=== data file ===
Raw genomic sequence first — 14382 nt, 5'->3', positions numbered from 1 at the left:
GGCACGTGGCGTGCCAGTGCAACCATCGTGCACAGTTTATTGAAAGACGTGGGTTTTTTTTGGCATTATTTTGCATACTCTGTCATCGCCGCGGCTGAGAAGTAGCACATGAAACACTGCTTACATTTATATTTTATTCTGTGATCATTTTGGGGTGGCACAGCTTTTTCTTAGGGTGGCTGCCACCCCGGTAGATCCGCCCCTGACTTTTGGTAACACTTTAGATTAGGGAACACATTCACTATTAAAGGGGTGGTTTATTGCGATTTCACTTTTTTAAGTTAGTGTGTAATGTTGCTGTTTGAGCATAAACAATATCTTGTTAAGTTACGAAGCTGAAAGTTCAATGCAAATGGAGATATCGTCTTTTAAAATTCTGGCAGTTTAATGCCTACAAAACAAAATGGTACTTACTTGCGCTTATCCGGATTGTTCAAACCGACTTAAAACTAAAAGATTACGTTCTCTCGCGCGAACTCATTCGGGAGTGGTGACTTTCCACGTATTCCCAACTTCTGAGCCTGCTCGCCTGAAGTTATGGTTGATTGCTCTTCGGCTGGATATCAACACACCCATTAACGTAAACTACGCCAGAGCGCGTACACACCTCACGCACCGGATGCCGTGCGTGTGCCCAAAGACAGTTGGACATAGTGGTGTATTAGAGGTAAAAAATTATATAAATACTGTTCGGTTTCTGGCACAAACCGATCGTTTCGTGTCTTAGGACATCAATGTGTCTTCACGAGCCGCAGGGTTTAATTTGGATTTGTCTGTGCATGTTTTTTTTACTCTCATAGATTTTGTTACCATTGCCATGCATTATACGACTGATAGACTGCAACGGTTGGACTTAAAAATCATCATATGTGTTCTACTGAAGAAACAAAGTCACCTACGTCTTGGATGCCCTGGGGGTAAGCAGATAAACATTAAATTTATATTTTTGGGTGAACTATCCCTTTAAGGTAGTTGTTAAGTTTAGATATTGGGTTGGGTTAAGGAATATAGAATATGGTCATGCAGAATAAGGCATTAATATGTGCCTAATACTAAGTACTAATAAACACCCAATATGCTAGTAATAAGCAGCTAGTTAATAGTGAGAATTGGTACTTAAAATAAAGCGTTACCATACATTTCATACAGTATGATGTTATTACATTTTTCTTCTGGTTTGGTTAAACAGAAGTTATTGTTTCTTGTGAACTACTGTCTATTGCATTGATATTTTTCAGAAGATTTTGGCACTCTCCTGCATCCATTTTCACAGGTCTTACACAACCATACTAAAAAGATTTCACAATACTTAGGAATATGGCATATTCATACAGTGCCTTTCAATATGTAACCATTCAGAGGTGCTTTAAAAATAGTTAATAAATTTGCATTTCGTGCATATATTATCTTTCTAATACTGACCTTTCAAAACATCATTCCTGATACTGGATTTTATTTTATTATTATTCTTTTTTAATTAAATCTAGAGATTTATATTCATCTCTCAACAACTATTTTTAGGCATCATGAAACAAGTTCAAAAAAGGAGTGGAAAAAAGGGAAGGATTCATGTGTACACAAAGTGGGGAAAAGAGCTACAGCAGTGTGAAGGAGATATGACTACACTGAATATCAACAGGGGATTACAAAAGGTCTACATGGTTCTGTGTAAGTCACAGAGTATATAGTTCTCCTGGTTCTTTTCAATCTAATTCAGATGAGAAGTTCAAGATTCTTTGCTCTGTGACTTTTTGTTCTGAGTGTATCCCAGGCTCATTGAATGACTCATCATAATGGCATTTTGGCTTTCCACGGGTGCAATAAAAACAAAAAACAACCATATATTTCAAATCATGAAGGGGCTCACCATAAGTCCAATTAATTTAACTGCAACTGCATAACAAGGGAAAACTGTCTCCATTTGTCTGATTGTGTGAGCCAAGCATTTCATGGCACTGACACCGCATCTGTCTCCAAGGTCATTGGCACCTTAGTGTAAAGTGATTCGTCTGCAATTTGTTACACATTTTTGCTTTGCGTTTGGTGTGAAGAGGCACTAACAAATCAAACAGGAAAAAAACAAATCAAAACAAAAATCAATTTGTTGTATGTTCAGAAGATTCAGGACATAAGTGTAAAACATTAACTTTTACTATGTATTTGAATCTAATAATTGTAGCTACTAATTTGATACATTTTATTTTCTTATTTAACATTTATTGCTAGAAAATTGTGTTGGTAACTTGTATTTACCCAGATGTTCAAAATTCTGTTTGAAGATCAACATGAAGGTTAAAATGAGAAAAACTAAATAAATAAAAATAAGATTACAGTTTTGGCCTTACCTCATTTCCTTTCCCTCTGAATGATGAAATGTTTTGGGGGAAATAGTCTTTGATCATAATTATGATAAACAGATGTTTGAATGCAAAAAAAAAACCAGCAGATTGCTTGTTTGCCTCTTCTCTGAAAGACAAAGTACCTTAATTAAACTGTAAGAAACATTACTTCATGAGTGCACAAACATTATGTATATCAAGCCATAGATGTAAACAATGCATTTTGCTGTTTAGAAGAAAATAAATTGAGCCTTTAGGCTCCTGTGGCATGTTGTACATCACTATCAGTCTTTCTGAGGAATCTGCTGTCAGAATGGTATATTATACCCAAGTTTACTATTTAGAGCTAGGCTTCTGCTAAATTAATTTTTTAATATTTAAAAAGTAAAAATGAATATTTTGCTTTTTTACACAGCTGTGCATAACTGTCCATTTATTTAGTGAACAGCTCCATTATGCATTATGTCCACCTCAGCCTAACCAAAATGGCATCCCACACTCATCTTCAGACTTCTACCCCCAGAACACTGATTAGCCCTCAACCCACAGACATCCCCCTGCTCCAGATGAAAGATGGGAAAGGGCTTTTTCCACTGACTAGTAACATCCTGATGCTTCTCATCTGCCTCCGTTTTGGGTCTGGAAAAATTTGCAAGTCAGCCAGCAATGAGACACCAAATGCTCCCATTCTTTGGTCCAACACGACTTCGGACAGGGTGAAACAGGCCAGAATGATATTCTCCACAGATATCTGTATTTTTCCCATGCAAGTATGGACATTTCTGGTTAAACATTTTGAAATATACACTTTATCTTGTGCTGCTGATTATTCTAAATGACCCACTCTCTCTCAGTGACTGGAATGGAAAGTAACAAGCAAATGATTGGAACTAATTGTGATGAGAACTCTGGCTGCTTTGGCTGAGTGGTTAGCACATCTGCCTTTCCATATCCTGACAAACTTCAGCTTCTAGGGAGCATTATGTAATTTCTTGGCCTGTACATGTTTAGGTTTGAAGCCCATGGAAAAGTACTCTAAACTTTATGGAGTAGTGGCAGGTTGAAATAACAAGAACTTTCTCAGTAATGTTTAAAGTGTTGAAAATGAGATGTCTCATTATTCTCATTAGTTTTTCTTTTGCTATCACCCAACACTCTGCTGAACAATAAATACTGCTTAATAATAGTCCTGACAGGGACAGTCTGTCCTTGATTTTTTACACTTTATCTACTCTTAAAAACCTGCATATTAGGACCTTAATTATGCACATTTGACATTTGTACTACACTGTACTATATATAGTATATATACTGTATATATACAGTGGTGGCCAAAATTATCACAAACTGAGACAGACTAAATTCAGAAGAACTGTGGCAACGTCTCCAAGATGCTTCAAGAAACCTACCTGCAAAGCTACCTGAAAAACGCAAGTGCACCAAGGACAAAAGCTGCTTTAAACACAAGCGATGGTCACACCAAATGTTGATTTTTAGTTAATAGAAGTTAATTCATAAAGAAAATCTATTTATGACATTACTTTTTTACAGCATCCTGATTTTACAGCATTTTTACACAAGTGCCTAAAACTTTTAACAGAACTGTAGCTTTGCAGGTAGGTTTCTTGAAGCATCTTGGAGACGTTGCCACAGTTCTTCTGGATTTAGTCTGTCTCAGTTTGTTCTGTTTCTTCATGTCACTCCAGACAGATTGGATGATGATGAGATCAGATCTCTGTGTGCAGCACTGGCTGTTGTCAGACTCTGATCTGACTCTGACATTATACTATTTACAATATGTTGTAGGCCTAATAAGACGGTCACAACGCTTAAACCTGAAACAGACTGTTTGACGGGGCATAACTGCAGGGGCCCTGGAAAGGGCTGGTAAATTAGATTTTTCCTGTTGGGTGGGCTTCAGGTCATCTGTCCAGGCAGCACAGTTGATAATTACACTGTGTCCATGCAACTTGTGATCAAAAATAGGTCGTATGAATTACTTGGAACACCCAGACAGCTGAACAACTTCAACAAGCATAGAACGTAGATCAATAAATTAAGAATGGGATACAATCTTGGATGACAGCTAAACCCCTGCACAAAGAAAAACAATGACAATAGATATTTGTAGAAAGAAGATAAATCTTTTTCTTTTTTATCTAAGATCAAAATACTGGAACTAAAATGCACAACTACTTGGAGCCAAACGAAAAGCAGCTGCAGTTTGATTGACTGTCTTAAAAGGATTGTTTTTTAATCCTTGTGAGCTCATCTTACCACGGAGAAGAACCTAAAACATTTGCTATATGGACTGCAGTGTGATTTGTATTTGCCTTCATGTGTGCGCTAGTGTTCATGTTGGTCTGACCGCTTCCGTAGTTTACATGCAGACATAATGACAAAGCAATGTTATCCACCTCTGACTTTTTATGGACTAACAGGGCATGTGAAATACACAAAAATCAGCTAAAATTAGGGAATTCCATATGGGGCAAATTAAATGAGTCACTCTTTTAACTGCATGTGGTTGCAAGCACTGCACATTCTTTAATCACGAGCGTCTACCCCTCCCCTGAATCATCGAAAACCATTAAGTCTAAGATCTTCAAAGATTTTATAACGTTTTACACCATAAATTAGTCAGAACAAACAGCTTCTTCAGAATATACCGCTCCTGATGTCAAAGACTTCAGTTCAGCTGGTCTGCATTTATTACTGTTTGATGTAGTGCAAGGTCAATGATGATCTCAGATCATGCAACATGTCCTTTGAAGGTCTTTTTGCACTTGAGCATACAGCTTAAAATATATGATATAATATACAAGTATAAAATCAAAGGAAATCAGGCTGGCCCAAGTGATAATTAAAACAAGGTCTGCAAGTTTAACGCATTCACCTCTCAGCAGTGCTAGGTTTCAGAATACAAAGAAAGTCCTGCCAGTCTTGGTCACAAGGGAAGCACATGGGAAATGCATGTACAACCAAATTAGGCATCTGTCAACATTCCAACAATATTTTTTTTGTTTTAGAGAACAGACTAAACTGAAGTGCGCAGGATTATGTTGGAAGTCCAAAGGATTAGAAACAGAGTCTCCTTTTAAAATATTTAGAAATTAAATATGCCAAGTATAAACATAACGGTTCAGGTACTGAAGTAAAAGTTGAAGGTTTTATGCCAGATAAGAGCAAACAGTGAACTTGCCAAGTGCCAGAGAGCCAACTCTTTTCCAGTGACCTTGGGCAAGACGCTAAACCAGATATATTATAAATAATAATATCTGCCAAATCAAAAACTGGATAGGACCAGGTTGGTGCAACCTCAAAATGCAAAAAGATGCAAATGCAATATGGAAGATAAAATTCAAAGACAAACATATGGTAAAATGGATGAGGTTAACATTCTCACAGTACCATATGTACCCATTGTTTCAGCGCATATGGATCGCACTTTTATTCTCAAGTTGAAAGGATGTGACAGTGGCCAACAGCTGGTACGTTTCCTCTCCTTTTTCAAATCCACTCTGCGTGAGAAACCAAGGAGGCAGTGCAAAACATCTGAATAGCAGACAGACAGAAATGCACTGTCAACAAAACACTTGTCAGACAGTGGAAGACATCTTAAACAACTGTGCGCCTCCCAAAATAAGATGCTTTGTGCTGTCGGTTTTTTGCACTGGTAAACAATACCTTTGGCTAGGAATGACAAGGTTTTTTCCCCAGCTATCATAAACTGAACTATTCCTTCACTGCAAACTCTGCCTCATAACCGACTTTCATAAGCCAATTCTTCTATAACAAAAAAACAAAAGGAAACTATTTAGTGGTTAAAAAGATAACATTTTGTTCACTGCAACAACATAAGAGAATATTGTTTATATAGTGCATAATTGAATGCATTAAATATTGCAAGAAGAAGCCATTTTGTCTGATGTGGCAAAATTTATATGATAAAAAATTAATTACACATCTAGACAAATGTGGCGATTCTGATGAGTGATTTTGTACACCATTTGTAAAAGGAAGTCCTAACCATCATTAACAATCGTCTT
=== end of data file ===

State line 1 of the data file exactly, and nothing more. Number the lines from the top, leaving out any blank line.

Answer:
Raw genomic sequence first — 14382 nt, 5'->3', positions numbered from 1 at the left: